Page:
Category Archives: Krauss

Reading in retirement

Scientific research is a very creative and personally satisfying process. However, researchers often find that the inevitable specialisation and concentration on limited aspects of reality can lead to a lack of understanding and appreciation of discoveries in other fields.

Since retirement I’ve appreciated the opportunity to read more widely. I find myself returning to subjects I haven’t considered for decades, or have neglected. I’m learning about the amazing discoveries humanity has made (behind my back) in the meantime.

I was encouraged to check out, and summarise, what I have been reading by the reading lists blogged by Damian and others. The number of books I have got through (in four years) shocked me – perhaps I’m a bit obsessive, or maybe its just the freedom retirement has given me.

I can recommend most books on the list – but definitely not every one (guess which).

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Dealing with Dawkins

Over the Solstice/New Year holiday, and while blogging activity is low, I am reposting some of my previous articles. Comments are still welcome.

I used to be very critical of Richard Dawkins. This was because of his book The Selfish Gene. I had never read it, of course, but there were all those magazine articles using the book to justify selfishness in people and to provide an ethical basis for a selfish society, for capitalism. These ideas, to me, were reactionary, anti-human. My mind was made up. Despite my interest in science I was not going to waste time reading a “reactionary” book which I knew I wouldn’t agree with.

That changed a year ago when I read The God Delusion. Mind you, because of my anti-Dawkins prejudice I almost didn’t, thinking it would be a waste of time. I am grateful I made the effort because I then found out my prejudice was baseless. The Selfish Gene was about genes, not about individual humans, other animals or society. Writers and others had taken the title of the book to justify their own political and economic agendas.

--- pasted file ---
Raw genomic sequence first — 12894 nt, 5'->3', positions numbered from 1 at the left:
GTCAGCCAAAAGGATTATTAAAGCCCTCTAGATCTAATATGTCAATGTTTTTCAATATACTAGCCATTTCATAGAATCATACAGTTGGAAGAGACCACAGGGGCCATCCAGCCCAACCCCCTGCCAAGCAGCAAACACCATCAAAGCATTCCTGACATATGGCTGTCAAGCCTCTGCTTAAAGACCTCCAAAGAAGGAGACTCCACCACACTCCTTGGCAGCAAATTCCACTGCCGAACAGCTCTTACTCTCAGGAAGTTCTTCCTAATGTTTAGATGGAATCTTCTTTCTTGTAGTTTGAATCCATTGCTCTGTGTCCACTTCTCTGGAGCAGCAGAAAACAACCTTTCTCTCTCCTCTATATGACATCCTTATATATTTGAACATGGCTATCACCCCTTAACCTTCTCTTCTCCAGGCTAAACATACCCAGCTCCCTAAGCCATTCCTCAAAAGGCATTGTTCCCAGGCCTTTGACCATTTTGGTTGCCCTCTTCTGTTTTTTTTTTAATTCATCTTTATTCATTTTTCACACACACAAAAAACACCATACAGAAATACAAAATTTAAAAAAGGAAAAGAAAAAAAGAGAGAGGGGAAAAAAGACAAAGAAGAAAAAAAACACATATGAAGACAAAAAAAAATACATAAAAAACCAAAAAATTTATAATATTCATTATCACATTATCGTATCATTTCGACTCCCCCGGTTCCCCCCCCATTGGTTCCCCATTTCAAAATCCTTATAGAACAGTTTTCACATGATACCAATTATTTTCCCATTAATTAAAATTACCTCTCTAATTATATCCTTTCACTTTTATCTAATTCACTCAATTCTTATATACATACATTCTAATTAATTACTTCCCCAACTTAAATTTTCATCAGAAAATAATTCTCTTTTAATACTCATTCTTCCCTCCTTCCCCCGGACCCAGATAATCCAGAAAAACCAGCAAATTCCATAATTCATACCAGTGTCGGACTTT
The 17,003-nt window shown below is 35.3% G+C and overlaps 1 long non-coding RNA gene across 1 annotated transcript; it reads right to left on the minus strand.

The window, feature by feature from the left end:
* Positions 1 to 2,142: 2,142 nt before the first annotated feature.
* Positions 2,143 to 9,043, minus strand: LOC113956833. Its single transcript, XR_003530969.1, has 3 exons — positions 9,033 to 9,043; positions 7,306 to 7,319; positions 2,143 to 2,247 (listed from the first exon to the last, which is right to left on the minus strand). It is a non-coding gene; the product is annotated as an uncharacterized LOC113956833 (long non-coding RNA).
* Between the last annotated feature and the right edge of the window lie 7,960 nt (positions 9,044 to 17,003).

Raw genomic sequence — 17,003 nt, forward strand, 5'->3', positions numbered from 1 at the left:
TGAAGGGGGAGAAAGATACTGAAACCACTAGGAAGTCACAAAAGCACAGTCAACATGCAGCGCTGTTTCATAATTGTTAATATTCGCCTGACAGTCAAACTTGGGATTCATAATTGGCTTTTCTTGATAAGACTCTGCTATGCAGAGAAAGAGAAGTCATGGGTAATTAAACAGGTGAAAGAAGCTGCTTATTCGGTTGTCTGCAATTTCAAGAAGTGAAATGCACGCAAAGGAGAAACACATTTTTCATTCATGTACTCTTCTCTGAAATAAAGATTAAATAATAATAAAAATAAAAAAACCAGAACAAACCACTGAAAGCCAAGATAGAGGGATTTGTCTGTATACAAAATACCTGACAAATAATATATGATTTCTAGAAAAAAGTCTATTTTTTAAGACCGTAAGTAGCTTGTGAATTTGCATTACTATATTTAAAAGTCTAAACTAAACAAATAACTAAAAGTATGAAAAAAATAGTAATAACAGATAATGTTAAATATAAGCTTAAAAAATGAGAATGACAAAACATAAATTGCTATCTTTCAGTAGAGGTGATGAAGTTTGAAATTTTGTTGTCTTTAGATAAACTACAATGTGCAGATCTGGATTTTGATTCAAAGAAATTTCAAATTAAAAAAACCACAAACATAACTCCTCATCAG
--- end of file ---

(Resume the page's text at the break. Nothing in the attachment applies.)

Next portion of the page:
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Most ideas in science are wrong!

A recent comment on my post, Isaac Newton and intelligent design, implied that scientific explanations are seen as facts. This attitude might be true for some people – after all the scientific method has a good track record in producing theories which enable humanity to understand its surroundings, develop sophisticated technology and improve the quality of life. But describing scientific ideas or theories as facts, or attributing that belief to supporters of science (as the comment did), is a misrepresentation of science.

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Debating science and religion

Richard DawkinsScientific American recently published a discussion between Richard Dawkins and Lawrence M. Krauss. This dealt with aspects of science and religion and how science should deal with religious questions. I commented on an abridged version of this discussion in Can science enrich faith? The extended version of the Krauss/Dawkins discussion has now been published and is worth reading. (Click links for pdf versions of abridged and extended discussions)

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